Yesterday, I popped into Marketing Week Live & Insights at Kensington Olympia in time to catch Tim Fidgeon talk about Psychology for Digital Marketing. 45-mins of great insight into how the elements of ‘thought’ and ‘feel’ contradict much of how we engage as consumers.
It got me thinking about how I willfully buy overpriced treasures based on perception, how I’m intrinsically prompted by evolutionary characteristics, and how you are too…
I started thinking about marketing tactics I often reject based on these same principles; in this instance, your blog and why I’m probably not reading it. Here’s why:
1. I don’t need your blog
I think of your blog like an iPhone. To be clear, nobody needs an iPhone. There are other phones. There are better phones. There are cheaper phones. There are prettier phones. But look, I need my iPhone. How else will I seamlessly sync it with my mac, Beats By Dre headphones and the old iPod I never use anymore?
2. I don’t care about your blog
And why should I? Of my many subscriptions, it’s hard to recall those that conjure up feelings of nostalgia, connect with me emotionally or build me up mentally. I need to care to commit and there’s an easily identifiable reason that I don’t…
3. You don’t care about me
I don’t mean to sound needy but it’s true. If you cared you’d show me. You’d create content around the stories that resonated with me, you’d respond to my questions in the comments section personally, you’d accept my request to connect on LinkedIn.
Instead, I get a triggered email because I accidentally clicked a link, or a sponsored InMail because my job title is relevant. *sigh*
4. I don’t care about you
You, the author. Give me a profile page that includes a short bio, maybe a quirky photo that changes on hover, or perhaps a personal email address I can reach you on. I want to know you better.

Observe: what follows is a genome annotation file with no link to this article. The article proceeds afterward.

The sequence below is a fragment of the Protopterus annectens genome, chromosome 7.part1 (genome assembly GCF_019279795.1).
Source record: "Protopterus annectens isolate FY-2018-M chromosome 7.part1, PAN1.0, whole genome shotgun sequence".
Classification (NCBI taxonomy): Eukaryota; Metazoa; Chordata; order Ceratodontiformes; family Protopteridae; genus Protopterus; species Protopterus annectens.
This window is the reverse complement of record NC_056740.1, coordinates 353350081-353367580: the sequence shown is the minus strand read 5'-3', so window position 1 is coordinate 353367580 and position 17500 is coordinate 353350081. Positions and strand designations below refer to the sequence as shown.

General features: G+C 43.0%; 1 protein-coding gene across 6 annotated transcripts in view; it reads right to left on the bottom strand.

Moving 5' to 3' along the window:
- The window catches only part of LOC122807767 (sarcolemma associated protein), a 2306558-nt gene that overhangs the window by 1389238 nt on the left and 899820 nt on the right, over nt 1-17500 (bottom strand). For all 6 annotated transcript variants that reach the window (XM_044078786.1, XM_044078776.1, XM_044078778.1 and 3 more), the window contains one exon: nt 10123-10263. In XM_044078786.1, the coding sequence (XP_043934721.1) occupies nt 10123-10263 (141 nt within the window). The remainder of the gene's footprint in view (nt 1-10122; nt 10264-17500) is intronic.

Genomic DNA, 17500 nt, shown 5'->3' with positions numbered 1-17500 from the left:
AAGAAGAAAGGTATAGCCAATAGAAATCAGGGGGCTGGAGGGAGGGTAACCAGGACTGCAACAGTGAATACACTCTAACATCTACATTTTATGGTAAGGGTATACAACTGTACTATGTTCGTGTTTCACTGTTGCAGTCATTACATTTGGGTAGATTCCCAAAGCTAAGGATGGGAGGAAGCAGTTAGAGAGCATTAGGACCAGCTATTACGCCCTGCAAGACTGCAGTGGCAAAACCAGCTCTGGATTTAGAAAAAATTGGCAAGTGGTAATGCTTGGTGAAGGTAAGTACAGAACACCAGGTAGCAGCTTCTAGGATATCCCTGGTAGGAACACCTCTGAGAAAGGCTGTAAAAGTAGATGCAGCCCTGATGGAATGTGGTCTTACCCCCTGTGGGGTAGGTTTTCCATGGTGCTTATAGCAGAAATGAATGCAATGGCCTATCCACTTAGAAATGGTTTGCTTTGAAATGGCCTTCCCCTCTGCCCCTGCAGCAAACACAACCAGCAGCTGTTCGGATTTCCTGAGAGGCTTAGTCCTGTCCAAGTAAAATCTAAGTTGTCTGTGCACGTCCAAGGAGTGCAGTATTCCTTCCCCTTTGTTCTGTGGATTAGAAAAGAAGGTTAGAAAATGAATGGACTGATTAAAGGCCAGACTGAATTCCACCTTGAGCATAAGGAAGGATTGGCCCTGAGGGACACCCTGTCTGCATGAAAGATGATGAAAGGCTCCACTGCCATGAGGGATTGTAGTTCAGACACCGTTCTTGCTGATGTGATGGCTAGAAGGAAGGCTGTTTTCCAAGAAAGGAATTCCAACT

Shall I tell you who I do care about? Tim Cook, Bill Gates, Oprah Winfrey; people who aren’t, but seem – accessible.
Fidgeon presented a quote by Jean Giraudoux yesterday: “The secret of success is sincerity. Once you can fake that you’ve got it made” – Look, I don’t want to feel lied to either, but if you’re a good liar, I’ll never know.
5. You’re inconsistent
Weekly updates that fill me with insight and then nothing for 3 weeks. I feel cheated. Stick to a schedule or tell me there isn’t one. I need something I can rely on.
6. It’s too much
Conversely, bombarding me with updates, random thoughts and general fodder daily is too much. I can’t, and won’t, keep up with you. This supports Sheena Iyyengar’s famous study: ‘When Choice is Demotivating‘ which proved that when overloaded with several choices of gourmet jam, shoppers engaged with the product much less than when given fewer options. Less is more.
Although perhaps I’m wrong. Convince me?
Categories: ? Digital marketing advice
Martina is a Digital Marketing consultant, developing cross-channel techniques since 2010. This blog explores industry developments with real-life application.